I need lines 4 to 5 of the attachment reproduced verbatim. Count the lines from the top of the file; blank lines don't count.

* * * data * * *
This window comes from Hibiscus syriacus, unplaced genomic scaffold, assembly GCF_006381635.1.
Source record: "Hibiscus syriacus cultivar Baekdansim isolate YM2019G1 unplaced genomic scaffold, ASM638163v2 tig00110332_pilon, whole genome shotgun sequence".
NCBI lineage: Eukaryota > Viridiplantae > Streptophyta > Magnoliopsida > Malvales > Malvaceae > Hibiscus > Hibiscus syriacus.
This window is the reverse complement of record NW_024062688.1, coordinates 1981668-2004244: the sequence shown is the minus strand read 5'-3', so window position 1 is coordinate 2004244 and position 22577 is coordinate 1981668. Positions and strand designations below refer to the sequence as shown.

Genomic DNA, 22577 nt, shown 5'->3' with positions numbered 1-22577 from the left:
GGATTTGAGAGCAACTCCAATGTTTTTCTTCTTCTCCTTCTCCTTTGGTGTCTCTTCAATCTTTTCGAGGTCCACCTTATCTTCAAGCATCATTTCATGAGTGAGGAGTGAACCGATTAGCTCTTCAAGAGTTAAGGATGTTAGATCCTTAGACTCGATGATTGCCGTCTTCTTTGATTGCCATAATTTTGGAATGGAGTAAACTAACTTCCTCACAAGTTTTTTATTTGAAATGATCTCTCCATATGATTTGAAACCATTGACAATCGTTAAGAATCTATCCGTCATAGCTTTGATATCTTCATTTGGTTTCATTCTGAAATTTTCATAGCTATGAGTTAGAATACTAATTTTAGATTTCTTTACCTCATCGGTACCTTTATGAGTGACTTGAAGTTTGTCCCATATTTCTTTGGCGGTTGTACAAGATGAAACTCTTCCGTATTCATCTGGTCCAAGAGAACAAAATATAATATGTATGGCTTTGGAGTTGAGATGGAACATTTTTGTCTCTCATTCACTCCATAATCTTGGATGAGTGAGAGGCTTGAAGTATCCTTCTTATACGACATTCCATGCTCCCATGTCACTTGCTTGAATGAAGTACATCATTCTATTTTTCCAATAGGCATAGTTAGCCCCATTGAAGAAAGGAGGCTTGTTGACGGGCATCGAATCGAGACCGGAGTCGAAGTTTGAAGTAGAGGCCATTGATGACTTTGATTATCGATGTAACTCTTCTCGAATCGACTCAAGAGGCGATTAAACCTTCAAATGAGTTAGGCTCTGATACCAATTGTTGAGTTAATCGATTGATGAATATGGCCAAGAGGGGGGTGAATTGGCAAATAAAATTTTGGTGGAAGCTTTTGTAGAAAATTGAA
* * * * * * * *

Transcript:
This window is the reverse complement of record NW_024062688.1, coordinates 1981668-2004244: the sequence shown is the minus strand read 5'-3', so window position 1 is coordinate 2004244 and position 22577 is coordinate 1981668. Positions and strand designations below refer to the sequence as shown.

Genomic DNA, 22577 nt, shown 5'->3' with positions numbered 1-22577 from the left: